Soon to be published on Latin Business Today…but posted here first!
We all know that COVID-19 wreaked havoc on the sports industry. However, most professional teams and leagues managed to get a semblance of their seasons in and we now read that MLB players– days away from spring training, want their full salary–even if they do not play a full schedule, threatening a work action.
Isn’t that special?
What fine role models! Demanding their (multi) million-dollar paychecks, while all around them mayhem ensues for many people, financially, physically, and mentally, many of whom need a release of being able to follow their favorite team.
I can think of many words to describe how I feel about this, but one that might work best is; DISGUSTING.
There is a group, however who are dying to play their sport…and they do it for the love of the game. The coronavirus pandemic upended sports seasons for high school student athletes across the country. Games, tournaments, and training camps were all canceled. That has left many student athletes worried about their sports scholarships or just the continuance of participation.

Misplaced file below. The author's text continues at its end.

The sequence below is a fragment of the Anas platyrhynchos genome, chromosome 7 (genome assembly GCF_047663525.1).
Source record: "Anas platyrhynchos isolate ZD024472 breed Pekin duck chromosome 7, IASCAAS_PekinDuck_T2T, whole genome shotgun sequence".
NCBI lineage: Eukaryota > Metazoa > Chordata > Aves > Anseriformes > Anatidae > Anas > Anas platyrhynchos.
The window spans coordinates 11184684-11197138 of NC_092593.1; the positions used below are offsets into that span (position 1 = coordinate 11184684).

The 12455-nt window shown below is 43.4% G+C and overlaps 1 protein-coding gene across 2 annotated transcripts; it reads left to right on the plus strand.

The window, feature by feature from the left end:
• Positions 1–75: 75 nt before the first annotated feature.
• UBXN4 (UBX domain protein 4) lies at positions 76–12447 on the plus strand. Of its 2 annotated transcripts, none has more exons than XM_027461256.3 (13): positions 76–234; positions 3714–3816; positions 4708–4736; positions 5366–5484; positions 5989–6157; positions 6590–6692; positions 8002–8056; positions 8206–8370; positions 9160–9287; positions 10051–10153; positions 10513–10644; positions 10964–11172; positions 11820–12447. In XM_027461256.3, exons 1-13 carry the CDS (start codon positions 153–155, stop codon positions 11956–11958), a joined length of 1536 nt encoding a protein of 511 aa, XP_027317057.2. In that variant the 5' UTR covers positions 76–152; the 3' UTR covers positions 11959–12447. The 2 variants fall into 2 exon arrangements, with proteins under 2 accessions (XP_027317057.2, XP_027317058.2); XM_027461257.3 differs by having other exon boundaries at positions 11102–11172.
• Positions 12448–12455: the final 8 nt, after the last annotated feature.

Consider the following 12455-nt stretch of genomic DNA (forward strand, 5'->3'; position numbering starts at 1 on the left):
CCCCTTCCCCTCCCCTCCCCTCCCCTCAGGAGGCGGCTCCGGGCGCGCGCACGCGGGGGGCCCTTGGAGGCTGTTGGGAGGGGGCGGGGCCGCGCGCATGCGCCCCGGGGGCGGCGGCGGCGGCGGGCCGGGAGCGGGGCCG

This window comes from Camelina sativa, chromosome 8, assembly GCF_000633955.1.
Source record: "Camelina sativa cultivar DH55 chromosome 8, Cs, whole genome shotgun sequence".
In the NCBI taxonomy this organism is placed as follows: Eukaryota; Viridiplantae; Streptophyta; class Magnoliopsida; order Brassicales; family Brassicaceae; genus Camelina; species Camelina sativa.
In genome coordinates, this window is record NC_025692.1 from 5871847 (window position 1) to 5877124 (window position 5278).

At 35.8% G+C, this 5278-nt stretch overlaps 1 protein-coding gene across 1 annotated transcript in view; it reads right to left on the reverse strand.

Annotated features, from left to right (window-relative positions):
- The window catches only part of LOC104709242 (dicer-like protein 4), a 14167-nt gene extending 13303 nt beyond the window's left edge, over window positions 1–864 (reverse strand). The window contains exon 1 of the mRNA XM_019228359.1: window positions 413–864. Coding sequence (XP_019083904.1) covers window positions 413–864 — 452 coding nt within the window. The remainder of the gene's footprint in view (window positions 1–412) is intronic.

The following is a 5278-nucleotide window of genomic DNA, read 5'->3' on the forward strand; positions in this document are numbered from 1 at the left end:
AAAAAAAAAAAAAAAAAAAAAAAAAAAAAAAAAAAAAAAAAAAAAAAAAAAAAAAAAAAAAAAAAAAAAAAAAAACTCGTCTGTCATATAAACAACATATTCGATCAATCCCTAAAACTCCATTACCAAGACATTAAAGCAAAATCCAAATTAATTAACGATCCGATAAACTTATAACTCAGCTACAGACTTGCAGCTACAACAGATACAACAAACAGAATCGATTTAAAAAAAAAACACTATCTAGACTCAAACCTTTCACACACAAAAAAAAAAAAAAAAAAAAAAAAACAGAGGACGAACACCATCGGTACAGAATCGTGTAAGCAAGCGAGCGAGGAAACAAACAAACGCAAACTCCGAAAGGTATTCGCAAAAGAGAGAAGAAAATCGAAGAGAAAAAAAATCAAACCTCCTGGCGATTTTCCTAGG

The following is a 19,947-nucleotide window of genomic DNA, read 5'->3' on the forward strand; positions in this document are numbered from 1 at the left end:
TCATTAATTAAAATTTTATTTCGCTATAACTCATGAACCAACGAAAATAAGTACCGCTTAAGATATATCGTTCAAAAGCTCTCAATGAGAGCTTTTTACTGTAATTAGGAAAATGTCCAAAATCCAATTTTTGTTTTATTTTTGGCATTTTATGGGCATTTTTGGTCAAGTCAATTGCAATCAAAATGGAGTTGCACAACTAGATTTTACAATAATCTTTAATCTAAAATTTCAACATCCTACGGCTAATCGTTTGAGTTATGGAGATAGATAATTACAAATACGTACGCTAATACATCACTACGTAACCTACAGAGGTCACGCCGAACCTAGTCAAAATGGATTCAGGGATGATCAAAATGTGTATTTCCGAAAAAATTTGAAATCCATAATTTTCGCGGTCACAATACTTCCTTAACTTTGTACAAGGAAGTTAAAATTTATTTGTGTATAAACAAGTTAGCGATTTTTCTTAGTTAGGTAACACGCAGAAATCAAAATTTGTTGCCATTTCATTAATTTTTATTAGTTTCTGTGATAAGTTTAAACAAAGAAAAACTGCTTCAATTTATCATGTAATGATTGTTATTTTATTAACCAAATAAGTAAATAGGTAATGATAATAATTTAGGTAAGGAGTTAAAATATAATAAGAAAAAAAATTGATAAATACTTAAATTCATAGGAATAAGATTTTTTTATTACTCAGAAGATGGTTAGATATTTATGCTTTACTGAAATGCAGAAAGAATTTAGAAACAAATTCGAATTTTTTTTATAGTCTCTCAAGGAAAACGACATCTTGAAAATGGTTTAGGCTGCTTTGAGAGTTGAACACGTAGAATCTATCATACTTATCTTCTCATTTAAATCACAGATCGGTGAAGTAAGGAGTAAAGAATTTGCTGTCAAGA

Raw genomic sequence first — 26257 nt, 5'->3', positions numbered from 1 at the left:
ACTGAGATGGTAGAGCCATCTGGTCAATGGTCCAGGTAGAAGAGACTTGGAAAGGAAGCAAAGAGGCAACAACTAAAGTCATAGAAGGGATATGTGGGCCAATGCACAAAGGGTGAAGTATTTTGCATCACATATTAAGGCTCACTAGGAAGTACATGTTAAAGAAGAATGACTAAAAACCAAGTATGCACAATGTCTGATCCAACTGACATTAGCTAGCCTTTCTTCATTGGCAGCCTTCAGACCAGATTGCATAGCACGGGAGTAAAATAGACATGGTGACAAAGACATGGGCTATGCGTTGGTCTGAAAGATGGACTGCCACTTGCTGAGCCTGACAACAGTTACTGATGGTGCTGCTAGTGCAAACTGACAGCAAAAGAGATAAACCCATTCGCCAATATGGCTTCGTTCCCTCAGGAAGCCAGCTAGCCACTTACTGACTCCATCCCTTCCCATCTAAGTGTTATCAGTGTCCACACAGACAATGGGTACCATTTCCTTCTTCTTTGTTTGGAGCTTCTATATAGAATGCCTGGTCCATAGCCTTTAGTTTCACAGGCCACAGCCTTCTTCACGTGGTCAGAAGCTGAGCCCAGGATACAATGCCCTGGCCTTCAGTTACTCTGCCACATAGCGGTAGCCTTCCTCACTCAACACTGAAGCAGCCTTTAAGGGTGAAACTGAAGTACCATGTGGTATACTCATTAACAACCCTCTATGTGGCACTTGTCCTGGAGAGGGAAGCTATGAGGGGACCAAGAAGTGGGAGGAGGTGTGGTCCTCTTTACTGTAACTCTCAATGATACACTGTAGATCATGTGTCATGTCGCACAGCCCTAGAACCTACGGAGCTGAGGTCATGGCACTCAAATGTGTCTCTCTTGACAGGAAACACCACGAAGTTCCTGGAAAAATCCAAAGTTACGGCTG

Many students have lost a year of competition, perhaps a year of eligibility and in some cases a potential college scholarship, or just a chance to play in college, “for the love of the game.” It seems that many have just written off this group and maybe another upcoming group of students, who were/are unable to compete in their sport.
The bottom line? Covid-19 was the main culprit, no doubt. But right behind that is a lack of leadership at the highest levels. The latter has failed students immeasurably. We all understand the purpose of canceling sports for many was to keep kids safe. Hard to argue. But there is another nasty word out there that was a close second in the reasoning for why some students missed year of competition or eligibility— “leadership” and in this case–a lack of it.
COVID-19 caused a great deal of havoc in the sports world. However, the real tragedy, and perhaps travesty is for many of the amateur athlete’s–high school and some college students who missed a year of competition while being left out and hung out to dry by people who are supposed to come up with solutions. But sometimes people do not want to find solutions, they want to find the easy way out–for themselves.